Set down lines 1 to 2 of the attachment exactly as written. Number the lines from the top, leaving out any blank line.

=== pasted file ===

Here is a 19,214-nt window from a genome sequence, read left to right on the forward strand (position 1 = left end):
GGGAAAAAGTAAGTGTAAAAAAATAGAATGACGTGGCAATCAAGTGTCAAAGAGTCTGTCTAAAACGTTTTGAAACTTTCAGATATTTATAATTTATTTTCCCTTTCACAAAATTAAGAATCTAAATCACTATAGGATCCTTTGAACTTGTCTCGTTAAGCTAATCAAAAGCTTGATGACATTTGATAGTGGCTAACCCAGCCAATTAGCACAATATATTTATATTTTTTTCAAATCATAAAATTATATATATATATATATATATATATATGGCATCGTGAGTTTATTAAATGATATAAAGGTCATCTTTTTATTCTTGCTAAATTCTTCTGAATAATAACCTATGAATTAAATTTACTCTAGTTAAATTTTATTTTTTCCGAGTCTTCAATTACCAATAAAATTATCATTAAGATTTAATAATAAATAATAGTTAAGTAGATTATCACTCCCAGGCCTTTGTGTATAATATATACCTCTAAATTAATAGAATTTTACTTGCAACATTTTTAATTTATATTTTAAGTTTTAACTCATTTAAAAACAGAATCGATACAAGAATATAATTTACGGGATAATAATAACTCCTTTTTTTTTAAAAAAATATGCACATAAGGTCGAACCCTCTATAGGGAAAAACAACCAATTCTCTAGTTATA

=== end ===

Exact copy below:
Here is a 19,214-nt window from a genome sequence, read left to right on the forward strand (position 1 = left end):
GGGAAAAAGTAAGTGTAAAAAAATAGAATGACGTGGCAATCAAGTGTCAAAGAGTCTGTCTAAAACGTTTTGAAACTTTCAGATATTTATAATTTATTTTCCCTTTCACAAAATTAAGAATCTAAATCACTATAGGATCCTTTGAACTTGTCTCGTTAAGCTAATCAAAAGCTTGATGACATTTGATAGTGGCTAACCCAGCCAATTAGCACAATATATTTATATTTTTTTCAAATCATAAAATTATATATATATATATATATATATATATGGCATCGTGAGTTTATTAAATGATATAAAGGTCATCTTTTTATTCTTGCTAAATTCTTCTGAATAATAACCTATGAATTAAATTTACTCTAGTTAAATTTTATTTTTTCCGAGTCTTCAATTACCAATAAAATTATCATTAAGATTTAATAATAAATAATAGTTAAGTAGATTATCACTCCCAGGCCTTTGTGTATAATATATACCTCTAAATTAATAGAATTTTACTTGCAACATTTTTAATTTATATTTTAAGTTTTAACTCATTTAAAAACAGAATCGATACAAGAATATAATTTACGGGATAATAATAACTCCTTTTTTTTTAAAAAAATATGCACATAAGGTCGAACCCTCTATAGGGAAAAACAACCAATTCTCTAGTTATA